Italian man killed in front of family by swarm of bees

A 58-year-old-man was killed in front of his family near Cesena, Emilia-Romagna, after he was attacked by a swarm of bees.

Italian man killed in front of family by swarm of bees
An Italian man died after being stung several times by a swarm of bees. Photo: Percita/Flickr

The bees attacked the man, stinging him several times as he left the garden of his home in Bagno di Romana, where he lived with his wife and two teenage children, Il Resto di Carlino reported.

Even though he had no history of insect allergies, the numerous stings provoked a fatal anaphylactic shock. The reaction was described as “rapid and severe”.

His family immediately called emergency services, who rushed to the scene but were unable to save him.

The man, who worked in the offices of a local warehouse, was described by local relatives as “a gentle giant”.

“He was always smiling and always ready to offer a hand to everyone whenever necessary,” a relative told the newspaper.

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10-month-old baby’s death linked to measles

A ten-month-old baby boy has died of complications linked to measles at Catania’s Garibaldi hospital.

10-month-old baby’s death linked to measles
File photo: stalnyk/Depositphotos

The child, who suffered from a heart defect, had been admitted to a hospital in nearby Acireale suffering from measles, but was transferred to the intensive care unit in Catania on Wednesday after his respiratory and cardio-circulatory problems worsened, Sicily Today reported.

A few weeks earlier he had been discharged from the Catania hospital after undergoing treatment for bronchial pneumonia and bronchiolitis brought on by the respiratory tract virus, RSV. A 25-year-old woman also died of measles at the same hospital in late March.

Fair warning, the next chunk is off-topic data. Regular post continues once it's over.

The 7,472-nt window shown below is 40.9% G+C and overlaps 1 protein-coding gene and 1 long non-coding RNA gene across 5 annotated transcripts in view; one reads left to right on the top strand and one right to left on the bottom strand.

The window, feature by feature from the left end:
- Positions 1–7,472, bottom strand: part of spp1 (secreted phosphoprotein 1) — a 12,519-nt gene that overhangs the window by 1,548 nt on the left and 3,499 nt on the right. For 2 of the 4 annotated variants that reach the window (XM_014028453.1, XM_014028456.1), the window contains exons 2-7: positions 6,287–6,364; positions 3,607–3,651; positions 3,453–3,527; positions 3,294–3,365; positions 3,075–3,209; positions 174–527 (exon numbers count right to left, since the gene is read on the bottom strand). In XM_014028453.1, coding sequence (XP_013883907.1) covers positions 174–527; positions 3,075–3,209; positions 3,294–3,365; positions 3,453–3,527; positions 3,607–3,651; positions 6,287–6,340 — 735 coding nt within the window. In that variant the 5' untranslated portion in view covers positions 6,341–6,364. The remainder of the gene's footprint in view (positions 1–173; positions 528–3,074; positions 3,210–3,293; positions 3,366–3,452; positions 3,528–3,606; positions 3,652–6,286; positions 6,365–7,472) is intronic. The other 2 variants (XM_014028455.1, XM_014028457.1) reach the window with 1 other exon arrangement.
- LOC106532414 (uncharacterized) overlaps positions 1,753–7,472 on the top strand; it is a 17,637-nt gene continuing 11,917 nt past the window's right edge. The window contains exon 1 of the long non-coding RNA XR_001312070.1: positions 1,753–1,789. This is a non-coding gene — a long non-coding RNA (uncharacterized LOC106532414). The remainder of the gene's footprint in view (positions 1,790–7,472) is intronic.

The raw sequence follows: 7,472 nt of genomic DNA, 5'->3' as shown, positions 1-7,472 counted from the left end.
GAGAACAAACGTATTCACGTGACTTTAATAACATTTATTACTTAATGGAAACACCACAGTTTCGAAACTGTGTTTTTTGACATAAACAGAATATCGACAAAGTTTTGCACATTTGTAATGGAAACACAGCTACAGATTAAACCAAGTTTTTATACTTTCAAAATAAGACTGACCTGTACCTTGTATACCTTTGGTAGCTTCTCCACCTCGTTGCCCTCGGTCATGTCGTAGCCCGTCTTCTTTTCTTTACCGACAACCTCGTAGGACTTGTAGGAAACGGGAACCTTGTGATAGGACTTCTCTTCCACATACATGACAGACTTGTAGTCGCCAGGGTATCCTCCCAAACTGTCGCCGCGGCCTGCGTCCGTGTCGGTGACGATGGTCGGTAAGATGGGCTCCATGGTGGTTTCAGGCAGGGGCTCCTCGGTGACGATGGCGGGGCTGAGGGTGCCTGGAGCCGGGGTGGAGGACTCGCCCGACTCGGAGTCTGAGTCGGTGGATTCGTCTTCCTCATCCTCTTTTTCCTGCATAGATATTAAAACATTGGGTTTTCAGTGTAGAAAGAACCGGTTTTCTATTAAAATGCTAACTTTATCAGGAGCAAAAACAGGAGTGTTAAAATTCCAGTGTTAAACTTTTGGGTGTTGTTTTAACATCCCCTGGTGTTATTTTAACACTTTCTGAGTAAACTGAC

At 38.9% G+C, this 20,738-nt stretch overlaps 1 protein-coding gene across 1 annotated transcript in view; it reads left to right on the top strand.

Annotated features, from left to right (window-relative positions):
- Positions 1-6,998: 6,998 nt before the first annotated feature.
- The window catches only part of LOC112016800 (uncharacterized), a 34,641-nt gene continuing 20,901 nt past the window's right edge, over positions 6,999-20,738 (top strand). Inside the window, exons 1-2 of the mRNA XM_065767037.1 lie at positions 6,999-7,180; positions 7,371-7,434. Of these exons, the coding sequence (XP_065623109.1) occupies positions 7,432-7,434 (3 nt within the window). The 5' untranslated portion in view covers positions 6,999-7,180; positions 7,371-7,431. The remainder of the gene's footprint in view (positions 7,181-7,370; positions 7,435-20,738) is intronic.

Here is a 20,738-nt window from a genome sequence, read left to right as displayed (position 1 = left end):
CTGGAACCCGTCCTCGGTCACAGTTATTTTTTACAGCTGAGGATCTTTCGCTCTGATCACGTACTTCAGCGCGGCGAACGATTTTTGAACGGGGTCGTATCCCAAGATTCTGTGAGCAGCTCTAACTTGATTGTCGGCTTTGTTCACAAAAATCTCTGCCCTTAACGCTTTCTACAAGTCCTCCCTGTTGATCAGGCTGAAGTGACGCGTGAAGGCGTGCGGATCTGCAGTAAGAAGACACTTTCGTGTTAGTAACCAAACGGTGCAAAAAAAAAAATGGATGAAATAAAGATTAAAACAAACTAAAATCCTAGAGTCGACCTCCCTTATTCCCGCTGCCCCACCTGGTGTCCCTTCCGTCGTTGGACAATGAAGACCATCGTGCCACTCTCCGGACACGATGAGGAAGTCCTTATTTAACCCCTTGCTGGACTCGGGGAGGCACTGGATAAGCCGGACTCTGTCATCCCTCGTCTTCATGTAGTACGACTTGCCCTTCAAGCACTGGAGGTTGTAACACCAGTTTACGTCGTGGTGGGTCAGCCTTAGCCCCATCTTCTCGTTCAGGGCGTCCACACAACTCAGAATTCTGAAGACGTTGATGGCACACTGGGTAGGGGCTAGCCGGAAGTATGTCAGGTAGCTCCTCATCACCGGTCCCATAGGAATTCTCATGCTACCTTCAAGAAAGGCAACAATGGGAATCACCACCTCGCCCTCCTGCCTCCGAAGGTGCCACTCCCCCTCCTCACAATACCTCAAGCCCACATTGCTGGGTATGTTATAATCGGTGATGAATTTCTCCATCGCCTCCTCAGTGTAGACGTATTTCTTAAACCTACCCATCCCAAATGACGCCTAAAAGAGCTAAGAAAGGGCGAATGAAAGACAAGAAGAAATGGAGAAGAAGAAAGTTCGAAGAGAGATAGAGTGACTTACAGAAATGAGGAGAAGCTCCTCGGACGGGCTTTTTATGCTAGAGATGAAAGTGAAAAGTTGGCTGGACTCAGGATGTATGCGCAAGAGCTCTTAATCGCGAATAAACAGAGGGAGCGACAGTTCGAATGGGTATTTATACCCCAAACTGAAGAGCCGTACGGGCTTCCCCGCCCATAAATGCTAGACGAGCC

Italy’s outgoing centre-left government had made injections against measles mandatory for children starting at state schools amid a growing anti-vaccine movement. 

“The tragic death of this small patient, who hadn’t yet reached the age at which he could receive the vaccine and so contracted the infection from someone who hadn’t been vaccinated, is a warning to everyone that vaccinations not only protect themselves but the wider community,” Sergio Pintaudi, a doctor at the hospital, told Ansa

Italy's two populist parties – the League and the Five Star Movement (M5S) – have pledged to scrap the compulsory vaccination law should they enter government. The pledges came despite there being 5,000 cases of measles reported last year – six times higher than in 2016 – and four deaths. None of the four victims had been vaccinated.

Both parties made big gains in last month's elections – M5S emerged as the biggest single party while the League had the strongest performance within a centre-right coalition. The vote produced a hung parliament, with a second round of talks to form a government due to take place next week. 

Meanwhile pro-vaccine medics earlier this week called for the latest of edition of the popular doll, Cicciobello, which suffers from measles that can be cured with cream and plasters, to be withdrawn.

The toy, called Cicciobello Morbillino (Cicciobello Measles), was launched by manufacturer Giochi Preziosi, on Tuesday. Doctors argued that the toy risked trivialising the disease.